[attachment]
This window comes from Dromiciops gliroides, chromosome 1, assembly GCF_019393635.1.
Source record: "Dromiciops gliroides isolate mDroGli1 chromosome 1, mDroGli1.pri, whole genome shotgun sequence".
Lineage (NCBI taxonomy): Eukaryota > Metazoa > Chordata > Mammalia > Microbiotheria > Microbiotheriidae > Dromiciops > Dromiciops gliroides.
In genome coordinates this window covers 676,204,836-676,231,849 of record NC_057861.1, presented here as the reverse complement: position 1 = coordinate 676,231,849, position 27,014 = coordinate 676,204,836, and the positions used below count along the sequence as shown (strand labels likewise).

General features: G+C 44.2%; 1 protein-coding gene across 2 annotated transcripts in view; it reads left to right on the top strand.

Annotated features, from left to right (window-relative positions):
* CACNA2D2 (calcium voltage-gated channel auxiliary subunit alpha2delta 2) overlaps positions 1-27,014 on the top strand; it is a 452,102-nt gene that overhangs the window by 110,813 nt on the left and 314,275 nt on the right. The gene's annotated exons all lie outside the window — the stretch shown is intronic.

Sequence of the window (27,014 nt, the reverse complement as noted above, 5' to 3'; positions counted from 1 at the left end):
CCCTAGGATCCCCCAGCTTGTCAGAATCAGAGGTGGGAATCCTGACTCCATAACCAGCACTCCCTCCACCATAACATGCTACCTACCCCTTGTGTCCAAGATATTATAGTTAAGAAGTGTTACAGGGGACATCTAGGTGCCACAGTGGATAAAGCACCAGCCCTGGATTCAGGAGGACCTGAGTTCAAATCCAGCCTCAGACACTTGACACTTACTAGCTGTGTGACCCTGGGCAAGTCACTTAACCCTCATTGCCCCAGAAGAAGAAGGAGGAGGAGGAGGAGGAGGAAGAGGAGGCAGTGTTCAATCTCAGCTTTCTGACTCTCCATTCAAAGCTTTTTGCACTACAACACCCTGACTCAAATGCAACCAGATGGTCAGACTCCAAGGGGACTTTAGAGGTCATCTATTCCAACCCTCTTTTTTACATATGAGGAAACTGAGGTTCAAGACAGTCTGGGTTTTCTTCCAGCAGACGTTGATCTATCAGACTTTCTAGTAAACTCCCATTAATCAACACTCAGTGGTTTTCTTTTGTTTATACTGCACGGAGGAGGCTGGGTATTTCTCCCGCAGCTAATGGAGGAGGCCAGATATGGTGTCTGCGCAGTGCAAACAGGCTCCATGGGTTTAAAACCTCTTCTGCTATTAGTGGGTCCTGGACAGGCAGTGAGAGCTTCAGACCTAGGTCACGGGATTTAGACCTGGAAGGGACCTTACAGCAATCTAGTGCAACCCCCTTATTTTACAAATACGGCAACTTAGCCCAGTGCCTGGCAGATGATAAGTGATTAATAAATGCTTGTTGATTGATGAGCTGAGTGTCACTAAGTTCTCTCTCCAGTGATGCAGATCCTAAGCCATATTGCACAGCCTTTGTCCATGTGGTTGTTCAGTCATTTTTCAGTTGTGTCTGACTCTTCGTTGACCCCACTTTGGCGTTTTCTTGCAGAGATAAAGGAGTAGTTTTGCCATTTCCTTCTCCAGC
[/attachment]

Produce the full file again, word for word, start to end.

This window comes from Dromiciops gliroides, chromosome 1, assembly GCF_019393635.1.
Source record: "Dromiciops gliroides isolate mDroGli1 chromosome 1, mDroGli1.pri, whole genome shotgun sequence".
Lineage (NCBI taxonomy): Eukaryota > Metazoa > Chordata > Mammalia > Microbiotheria > Microbiotheriidae > Dromiciops > Dromiciops gliroides.
In genome coordinates this window covers 676,204,836-676,231,849 of record NC_057861.1, presented here as the reverse complement: position 1 = coordinate 676,231,849, position 27,014 = coordinate 676,204,836, and the positions used below count along the sequence as shown (strand labels likewise).

General features: G+C 44.2%; 1 protein-coding gene across 2 annotated transcripts in view; it reads left to right on the top strand.

Annotated features, from left to right (window-relative positions):
* CACNA2D2 (calcium voltage-gated channel auxiliary subunit alpha2delta 2) overlaps positions 1-27,014 on the top strand; it is a 452,102-nt gene that overhangs the window by 110,813 nt on the left and 314,275 nt on the right. The gene's annotated exons all lie outside the window — the stretch shown is intronic.

Sequence of the window (27,014 nt, the reverse complement as noted above, 5' to 3'; positions counted from 1 at the left end):
CCCTAGGATCCCCCAGCTTGTCAGAATCAGAGGTGGGAATCCTGACTCCATAACCAGCACTCCCTCCACCATAACATGCTACCTACCCCTTGTGTCCAAGATATTATAGTTAAGAAGTGTTACAGGGGACATCTAGGTGCCACAGTGGATAAAGCACCAGCCCTGGATTCAGGAGGACCTGAGTTCAAATCCAGCCTCAGACACTTGACACTTACTAGCTGTGTGACCCTGGGCAAGTCACTTAACCCTCATTGCCCCAGAAGAAGAAGGAGGAGGAGGAGGAGGAGGAAGAGGAGGCAGTGTTCAATCTCAGCTTTCTGACTCTCCATTCAAAGCTTTTTGCACTACAACACCCTGACTCAAATGCAACCAGATGGTCAGACTCCAAGGGGACTTTAGAGGTCATCTATTCCAACCCTCTTTTTTACATATGAGGAAACTGAGGTTCAAGACAGTCTGGGTTTTCTTCCAGCAGACGTTGATCTATCAGACTTTCTAGTAAACTCCCATTAATCAACACTCAGTGGTTTTCTTTTGTTTATACTGCACGGAGGAGGCTGGGTATTTCTCCCGCAGCTAATGGAGGAGGCCAGATATGGTGTCTGCGCAGTGCAAACAGGCTCCATGGGTTTAAAACCTCTTCTGCTATTAGTGGGTCCTGGACAGGCAGTGAGAGCTTCAGACCTAGGTCACGGGATTTAGACCTGGAAGGGACCTTACAGCAATCTAGTGCAACCCCCTTATTTTACAAATACGGCAACTTAGCCCAGTGCCTGGCAGATGATAAGTGATTAATAAATGCTTGTTGATTGATGAGCTGAGTGTCACTAAGTTCTCTCTCCAGTGATGCAGATCCTAAGCCATATTGCACAGCCTTTGTCCATGTGGTTGTTCAGTCATTTTTCAGTTGTGTCTGACTCTTCGTTGACCCCACTTTGGCGTTTTCTTGCAGAGATAAAGGAGTAGTTTTGCCATTTCCTTCTCCAGC